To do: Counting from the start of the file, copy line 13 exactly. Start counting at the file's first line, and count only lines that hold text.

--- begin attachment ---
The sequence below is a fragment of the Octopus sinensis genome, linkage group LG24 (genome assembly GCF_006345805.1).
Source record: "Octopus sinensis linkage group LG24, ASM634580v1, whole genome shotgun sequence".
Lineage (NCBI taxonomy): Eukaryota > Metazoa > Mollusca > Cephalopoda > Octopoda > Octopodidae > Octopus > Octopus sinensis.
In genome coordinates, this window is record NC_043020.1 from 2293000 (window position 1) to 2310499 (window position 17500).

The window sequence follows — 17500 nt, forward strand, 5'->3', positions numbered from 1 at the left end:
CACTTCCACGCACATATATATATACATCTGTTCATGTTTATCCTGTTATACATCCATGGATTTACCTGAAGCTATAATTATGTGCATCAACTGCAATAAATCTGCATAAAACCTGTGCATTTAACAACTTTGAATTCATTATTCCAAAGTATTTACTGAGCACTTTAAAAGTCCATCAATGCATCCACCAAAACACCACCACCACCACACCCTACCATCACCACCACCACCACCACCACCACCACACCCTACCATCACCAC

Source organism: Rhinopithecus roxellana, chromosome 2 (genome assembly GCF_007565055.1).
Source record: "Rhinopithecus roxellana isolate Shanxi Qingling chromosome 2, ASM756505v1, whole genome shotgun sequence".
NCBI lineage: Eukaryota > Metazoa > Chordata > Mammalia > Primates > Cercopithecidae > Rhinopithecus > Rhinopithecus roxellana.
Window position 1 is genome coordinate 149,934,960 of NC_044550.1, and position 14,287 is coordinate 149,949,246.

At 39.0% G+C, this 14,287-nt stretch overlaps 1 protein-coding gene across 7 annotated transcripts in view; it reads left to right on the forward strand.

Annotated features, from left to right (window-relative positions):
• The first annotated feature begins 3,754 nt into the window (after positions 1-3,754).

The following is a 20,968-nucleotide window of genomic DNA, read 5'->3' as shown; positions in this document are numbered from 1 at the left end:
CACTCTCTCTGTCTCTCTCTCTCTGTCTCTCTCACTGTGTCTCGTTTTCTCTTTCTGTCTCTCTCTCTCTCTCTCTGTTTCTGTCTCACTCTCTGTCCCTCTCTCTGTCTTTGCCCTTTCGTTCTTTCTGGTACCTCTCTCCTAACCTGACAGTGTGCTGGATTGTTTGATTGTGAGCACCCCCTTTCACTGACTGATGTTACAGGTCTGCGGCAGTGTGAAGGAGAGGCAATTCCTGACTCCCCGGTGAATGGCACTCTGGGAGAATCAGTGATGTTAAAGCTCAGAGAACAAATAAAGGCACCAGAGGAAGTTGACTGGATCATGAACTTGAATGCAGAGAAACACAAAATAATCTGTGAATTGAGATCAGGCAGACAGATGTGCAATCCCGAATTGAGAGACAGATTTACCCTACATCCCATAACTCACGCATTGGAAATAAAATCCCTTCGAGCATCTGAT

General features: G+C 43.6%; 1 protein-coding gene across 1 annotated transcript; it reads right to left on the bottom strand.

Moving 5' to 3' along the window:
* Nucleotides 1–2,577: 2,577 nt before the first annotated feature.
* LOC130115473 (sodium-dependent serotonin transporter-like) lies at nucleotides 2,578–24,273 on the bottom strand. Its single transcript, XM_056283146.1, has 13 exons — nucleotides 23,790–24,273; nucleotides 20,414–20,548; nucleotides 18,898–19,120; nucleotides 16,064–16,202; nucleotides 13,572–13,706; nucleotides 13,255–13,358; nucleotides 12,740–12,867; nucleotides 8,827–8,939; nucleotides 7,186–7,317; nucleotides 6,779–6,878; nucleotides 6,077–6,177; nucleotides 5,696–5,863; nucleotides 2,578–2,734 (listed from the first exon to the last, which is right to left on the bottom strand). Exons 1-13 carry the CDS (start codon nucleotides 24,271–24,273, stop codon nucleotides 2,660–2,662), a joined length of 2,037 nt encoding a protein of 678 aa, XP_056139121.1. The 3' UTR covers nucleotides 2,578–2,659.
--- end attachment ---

• The first annotated feature begins 3,754 nt into the window (after positions 1-3,754).